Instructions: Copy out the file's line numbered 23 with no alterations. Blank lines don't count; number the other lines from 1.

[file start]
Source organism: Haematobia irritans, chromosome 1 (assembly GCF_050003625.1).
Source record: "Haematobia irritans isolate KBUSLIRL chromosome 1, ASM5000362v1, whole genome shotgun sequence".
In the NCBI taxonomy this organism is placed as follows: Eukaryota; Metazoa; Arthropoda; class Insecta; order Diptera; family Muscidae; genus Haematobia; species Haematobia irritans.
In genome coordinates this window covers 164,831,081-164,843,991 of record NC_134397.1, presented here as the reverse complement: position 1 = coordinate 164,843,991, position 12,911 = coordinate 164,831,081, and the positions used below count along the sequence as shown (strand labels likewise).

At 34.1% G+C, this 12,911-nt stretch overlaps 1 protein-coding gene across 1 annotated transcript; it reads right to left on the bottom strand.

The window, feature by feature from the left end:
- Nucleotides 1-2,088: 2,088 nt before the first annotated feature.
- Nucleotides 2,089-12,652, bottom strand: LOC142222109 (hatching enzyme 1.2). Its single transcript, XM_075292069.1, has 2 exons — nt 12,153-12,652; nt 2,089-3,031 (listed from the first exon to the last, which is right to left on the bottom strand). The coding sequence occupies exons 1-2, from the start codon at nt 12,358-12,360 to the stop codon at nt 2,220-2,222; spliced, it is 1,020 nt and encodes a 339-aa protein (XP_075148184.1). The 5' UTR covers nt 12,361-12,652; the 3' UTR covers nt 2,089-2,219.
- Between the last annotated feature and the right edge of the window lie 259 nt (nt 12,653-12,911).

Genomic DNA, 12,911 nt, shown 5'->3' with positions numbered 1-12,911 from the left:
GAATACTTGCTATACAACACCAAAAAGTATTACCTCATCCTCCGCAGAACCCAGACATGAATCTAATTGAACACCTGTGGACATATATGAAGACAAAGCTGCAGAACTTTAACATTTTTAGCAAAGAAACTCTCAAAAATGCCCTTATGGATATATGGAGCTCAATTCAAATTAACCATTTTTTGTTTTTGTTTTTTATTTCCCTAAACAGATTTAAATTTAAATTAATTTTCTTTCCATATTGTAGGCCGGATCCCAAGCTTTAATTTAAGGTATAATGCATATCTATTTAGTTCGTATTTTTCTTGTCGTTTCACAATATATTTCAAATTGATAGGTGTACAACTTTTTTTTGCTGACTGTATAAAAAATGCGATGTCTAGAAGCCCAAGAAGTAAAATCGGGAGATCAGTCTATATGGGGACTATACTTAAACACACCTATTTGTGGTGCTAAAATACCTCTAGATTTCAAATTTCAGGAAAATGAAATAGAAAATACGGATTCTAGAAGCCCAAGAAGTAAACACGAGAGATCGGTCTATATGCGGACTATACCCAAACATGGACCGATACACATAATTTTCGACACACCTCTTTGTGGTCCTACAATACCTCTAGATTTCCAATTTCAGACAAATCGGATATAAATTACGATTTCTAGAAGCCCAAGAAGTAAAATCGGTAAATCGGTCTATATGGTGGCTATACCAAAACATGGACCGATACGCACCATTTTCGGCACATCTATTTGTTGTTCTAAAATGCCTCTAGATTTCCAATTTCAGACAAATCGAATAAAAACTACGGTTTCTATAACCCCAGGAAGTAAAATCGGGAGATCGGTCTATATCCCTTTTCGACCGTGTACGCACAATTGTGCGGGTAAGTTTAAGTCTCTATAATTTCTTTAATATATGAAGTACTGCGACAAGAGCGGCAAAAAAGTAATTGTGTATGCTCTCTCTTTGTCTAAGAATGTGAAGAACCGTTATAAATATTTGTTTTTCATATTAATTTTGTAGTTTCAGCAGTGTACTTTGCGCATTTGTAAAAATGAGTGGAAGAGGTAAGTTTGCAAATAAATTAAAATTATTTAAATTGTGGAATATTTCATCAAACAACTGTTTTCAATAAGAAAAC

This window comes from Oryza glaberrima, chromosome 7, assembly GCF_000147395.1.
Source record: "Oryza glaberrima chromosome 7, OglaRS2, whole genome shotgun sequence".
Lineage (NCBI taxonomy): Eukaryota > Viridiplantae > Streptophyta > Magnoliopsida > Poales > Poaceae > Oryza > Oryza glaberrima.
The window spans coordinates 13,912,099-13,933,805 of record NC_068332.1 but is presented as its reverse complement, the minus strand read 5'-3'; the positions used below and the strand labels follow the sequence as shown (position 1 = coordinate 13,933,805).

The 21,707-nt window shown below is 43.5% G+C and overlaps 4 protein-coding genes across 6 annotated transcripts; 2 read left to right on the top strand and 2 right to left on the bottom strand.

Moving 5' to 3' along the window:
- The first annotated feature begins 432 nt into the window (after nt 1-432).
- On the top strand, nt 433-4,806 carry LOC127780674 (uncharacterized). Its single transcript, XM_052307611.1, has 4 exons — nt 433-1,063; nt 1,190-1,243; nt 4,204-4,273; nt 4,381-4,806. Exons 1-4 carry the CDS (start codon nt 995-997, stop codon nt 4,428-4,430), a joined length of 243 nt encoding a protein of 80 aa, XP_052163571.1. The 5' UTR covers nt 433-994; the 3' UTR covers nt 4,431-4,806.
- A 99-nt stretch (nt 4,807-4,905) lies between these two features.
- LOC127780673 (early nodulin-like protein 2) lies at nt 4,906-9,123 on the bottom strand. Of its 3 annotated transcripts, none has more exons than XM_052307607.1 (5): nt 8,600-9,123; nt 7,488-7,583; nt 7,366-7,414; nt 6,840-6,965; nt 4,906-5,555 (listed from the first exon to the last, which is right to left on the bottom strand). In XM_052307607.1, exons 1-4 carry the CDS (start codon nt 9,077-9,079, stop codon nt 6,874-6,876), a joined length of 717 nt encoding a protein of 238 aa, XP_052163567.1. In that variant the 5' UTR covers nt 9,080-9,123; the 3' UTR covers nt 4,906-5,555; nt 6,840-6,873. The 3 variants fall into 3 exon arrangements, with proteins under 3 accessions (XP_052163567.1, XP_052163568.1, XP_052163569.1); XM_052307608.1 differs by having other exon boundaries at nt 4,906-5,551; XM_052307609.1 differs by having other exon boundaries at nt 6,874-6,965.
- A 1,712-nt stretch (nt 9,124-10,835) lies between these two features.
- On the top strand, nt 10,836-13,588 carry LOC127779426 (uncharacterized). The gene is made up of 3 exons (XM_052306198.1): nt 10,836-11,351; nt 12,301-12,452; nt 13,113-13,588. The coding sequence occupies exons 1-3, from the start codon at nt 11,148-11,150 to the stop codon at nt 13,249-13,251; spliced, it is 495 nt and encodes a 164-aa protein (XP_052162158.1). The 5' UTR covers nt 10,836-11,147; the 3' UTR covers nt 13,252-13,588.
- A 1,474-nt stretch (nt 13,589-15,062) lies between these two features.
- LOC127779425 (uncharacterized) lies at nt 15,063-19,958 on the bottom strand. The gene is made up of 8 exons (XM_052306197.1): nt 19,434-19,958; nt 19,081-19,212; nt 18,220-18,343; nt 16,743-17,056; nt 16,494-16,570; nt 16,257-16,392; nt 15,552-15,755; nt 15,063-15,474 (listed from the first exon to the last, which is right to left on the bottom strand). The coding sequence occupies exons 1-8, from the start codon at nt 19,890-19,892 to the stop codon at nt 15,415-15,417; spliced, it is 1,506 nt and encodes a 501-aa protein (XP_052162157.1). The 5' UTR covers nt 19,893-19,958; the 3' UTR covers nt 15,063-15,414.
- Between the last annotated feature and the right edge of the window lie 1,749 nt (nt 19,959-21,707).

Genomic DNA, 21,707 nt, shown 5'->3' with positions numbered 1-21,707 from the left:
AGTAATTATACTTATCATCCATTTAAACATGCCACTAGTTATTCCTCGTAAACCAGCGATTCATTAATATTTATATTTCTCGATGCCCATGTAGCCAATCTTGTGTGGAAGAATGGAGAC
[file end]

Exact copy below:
- On the top strand, nt 10,836-13,588 carry LOC127779426 (uncharacterized). The gene is made up of 3 exons (XM_052306198.1): nt 10,836-11,351; nt 12,301-12,452; nt 13,113-13,588. The coding sequence occupies exons 1-3, from the start codon at nt 11,148-11,150 to the stop codon at nt 13,249-13,251; spliced, it is 495 nt and encodes a 164-aa protein (XP_052162158.1). The 5' UTR covers nt 10,836-11,147; the 3' UTR covers nt 13,252-13,588.